https://en.wikipedia.org/wiki/List_of_stripped_Olympic_medals
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12 Jan 2019 21:31

Bullsfan,

I never affirmed that Fourcade is clean (how could I know), but the difference with Loginov is that he has never been caught if he is. If anyone thinks his performances warrant suspicion, fine with me.

As to Russian state doping, you appear to give a lot of weight to conspiracy theories. Thats fine but I don't buy into it. There is a lot more there than you admit.

I thought about the US coverup when i wrote my previous post, and probably shouldn't have let it slide. The difference was, I believe, that the doping wasn't institutional but the coverup was. Never have I said the Russians are the only bad guys, it just so happens they are in the news a lot lately. Why won't they share their lab records if they have nothing to hide?

Complicated subject, but as I have often said here i don't think it is unreasonable to suspect the Russians as a group. At least for now, and I hope that changes someday soon.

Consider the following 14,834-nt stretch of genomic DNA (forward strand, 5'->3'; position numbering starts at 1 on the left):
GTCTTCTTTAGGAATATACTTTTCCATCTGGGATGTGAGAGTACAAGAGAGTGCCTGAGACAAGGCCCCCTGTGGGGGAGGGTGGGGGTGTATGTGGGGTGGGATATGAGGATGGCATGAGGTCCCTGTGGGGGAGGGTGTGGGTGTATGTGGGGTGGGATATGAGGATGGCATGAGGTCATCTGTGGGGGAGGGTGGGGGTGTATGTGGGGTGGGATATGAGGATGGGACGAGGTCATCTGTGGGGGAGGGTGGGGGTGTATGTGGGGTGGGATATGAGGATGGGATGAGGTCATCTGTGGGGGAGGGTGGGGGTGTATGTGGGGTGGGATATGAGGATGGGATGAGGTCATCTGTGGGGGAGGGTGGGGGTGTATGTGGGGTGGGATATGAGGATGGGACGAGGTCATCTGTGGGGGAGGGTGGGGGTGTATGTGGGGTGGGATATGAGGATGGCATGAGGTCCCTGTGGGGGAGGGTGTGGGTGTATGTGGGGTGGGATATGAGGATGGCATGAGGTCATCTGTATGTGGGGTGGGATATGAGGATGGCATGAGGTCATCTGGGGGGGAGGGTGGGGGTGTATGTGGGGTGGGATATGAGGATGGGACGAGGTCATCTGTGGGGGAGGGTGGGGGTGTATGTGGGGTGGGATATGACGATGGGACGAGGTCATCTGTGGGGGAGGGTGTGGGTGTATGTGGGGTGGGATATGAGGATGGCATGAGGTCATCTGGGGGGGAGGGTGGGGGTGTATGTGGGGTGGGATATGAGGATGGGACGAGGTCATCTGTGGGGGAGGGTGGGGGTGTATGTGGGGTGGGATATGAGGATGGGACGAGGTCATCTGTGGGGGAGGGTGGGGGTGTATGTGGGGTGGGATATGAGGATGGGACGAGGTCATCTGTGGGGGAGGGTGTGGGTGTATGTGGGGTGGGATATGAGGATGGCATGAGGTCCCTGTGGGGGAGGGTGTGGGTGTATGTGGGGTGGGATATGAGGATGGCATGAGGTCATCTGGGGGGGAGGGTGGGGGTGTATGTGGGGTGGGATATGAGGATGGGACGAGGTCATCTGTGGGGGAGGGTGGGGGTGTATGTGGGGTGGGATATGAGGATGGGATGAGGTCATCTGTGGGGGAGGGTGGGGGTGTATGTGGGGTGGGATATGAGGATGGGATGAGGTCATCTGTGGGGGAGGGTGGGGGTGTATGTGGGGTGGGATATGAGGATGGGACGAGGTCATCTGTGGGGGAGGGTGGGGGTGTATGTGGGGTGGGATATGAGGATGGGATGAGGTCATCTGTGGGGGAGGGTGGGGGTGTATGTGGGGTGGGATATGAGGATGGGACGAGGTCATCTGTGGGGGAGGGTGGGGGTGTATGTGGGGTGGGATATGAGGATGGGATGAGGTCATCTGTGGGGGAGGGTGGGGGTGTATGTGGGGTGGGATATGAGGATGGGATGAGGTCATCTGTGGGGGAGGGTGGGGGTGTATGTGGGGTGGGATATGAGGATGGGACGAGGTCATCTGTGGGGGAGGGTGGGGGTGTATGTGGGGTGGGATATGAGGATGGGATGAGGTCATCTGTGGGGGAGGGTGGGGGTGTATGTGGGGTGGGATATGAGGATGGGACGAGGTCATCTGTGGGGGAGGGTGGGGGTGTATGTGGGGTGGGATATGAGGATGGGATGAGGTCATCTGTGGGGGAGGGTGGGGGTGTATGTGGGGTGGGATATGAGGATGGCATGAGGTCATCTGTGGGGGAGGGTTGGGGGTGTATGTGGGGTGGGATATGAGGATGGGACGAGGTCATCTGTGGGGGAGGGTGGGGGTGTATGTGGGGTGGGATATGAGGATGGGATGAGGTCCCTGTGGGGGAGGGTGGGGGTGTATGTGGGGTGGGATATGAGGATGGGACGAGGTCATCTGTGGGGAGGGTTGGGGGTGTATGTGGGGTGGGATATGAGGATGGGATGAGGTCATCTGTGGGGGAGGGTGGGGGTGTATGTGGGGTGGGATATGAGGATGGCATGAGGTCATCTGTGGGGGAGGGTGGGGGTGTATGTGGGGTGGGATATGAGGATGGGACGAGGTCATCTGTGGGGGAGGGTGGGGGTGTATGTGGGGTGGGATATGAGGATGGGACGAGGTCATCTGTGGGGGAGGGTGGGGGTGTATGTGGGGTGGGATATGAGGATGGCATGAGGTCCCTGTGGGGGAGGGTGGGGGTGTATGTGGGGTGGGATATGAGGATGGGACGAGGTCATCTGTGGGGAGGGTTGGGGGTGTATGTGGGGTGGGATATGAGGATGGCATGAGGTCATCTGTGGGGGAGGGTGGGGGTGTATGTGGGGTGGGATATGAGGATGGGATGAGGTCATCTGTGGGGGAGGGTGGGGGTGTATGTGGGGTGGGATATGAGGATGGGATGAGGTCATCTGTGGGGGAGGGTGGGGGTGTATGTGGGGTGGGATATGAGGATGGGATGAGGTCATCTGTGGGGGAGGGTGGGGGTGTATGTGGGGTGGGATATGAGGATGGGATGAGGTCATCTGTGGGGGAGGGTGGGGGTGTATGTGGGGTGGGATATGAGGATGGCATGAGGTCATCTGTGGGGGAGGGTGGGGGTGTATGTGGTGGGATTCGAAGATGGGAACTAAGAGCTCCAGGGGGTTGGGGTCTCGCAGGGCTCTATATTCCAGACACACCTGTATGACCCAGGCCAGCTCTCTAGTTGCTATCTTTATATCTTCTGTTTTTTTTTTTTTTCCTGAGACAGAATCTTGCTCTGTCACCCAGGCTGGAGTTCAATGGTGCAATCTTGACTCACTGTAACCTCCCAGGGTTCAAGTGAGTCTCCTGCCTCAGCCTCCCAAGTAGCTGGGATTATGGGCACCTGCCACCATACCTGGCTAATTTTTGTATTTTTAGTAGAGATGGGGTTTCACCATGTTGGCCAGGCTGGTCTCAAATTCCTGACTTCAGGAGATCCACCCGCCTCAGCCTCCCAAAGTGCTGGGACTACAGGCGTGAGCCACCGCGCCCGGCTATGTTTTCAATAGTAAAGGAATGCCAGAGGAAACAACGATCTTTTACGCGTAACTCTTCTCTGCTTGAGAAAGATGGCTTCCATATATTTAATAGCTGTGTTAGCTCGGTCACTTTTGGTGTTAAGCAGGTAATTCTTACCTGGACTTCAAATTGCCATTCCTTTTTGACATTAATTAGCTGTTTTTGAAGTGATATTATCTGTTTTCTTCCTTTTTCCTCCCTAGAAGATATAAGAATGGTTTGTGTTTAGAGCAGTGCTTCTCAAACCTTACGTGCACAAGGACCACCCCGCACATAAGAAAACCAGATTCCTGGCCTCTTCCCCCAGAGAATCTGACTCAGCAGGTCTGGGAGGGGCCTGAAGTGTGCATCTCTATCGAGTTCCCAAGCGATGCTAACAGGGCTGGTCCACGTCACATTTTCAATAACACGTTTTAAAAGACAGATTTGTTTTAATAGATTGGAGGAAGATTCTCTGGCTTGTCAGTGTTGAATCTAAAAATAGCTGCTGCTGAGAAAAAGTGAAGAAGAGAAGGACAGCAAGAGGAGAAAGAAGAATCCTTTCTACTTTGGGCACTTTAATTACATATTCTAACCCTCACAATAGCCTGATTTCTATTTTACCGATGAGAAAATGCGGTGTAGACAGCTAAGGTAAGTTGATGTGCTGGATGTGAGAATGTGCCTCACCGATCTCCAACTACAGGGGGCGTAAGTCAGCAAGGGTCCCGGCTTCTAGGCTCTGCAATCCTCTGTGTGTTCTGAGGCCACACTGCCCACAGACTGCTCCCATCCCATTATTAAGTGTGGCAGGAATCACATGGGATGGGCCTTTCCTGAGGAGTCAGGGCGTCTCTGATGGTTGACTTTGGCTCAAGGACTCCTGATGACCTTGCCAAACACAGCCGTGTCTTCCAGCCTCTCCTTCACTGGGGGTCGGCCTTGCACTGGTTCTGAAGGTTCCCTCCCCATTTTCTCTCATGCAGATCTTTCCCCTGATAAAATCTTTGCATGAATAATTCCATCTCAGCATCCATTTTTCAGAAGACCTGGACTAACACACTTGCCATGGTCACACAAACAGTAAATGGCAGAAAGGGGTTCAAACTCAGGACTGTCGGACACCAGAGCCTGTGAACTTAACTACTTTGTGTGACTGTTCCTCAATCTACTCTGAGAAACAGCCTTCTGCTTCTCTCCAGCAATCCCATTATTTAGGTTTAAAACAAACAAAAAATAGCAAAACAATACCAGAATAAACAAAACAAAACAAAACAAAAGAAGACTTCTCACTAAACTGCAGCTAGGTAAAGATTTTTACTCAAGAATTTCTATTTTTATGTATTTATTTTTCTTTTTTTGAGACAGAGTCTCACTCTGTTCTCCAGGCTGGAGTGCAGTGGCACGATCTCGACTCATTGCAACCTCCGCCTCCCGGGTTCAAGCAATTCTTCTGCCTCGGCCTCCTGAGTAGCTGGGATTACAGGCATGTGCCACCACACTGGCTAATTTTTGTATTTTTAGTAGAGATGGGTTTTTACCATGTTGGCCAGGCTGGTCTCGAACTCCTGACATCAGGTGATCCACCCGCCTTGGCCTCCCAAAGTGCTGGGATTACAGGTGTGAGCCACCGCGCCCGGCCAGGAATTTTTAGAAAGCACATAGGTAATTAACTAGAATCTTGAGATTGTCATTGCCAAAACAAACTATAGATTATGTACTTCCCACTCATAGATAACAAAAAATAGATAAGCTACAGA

"This comment qualifies as a shining example of the "anyone who disagrees with my perspective is a dolt" leftist, intolerant mish-mash of shallow thinking." - Scott SoCal
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Re: Doping in XC skiing

12 Jan 2019 23:37

BullsFan22 wrote:There is a probability, perhaps a high probability that Loginov is doping. If that is the case, then there is no way that guys like Fourcade or Boe aren't doping. This isn't 'whataboutism' or something like that, it's reality.
No, it simply isn't. You are deluding yourself if you believe it's that easy.
kingjr